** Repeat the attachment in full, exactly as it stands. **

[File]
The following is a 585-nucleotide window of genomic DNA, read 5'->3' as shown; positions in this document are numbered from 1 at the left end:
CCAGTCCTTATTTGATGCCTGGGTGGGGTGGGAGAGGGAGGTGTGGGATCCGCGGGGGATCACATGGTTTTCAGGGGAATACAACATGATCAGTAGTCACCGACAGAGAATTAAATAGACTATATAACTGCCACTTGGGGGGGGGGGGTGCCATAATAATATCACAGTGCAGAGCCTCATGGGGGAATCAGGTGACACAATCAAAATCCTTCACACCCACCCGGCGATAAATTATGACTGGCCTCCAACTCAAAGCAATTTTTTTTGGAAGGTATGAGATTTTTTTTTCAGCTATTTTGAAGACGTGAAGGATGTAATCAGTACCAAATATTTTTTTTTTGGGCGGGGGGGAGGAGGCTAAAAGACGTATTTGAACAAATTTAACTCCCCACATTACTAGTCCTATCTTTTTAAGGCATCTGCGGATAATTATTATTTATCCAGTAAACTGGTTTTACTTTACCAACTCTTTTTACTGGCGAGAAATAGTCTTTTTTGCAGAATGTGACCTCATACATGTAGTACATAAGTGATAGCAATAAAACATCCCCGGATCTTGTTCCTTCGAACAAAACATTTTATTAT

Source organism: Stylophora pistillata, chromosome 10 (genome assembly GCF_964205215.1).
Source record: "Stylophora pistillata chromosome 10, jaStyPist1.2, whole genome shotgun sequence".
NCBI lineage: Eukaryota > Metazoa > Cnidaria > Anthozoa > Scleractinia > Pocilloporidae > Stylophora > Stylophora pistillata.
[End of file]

The following is a 585-nucleotide window of genomic DNA, read 5'->3' as shown; positions in this document are numbered from 1 at the left end:
CCAGTCCTTATTTGATGCCTGGGTGGGGTGGGAGAGGGAGGTGTGGGATCCGCGGGGGATCACATGGTTTTCAGGGGAATACAACATGATCAGTAGTCACCGACAGAGAATTAAATAGACTATATAACTGCCACTTGGGGGGGGGGGGTGCCATAATAATATCACAGTGCAGAGCCTCATGGGGGAATCAGGTGACACAATCAAAATCCTTCACACCCACCCGGCGATAAATTATGACTGGCCTCCAACTCAAAGCAATTTTTTTTGGAAGGTATGAGATTTTTTTTTCAGCTATTTTGAAGACGTGAAGGATGTAATCAGTACCAAATATTTTTTTTTTGGGCGGGGGGGAGGAGGCTAAAAGACGTATTTGAACAAATTTAACTCCCCACATTACTAGTCCTATCTTTTTAAGGCATCTGCGGATAATTATTATTTATCCAGTAAACTGGTTTTACTTTACCAACTCTTTTTACTGGCGAGAAATAGTCTTTTTTGCAGAATGTGACCTCATACATGTAGTACATAAGTGATAGCAATAAAACATCCCCGGATCTTGTTCCTTCGAACAAAACATTTTATTAT

Source organism: Stylophora pistillata, chromosome 10 (genome assembly GCF_964205215.1).
Source record: "Stylophora pistillata chromosome 10, jaStyPist1.2, whole genome shotgun sequence".
NCBI lineage: Eukaryota > Metazoa > Cnidaria > Anthozoa > Scleractinia > Pocilloporidae > Stylophora > Stylophora pistillata.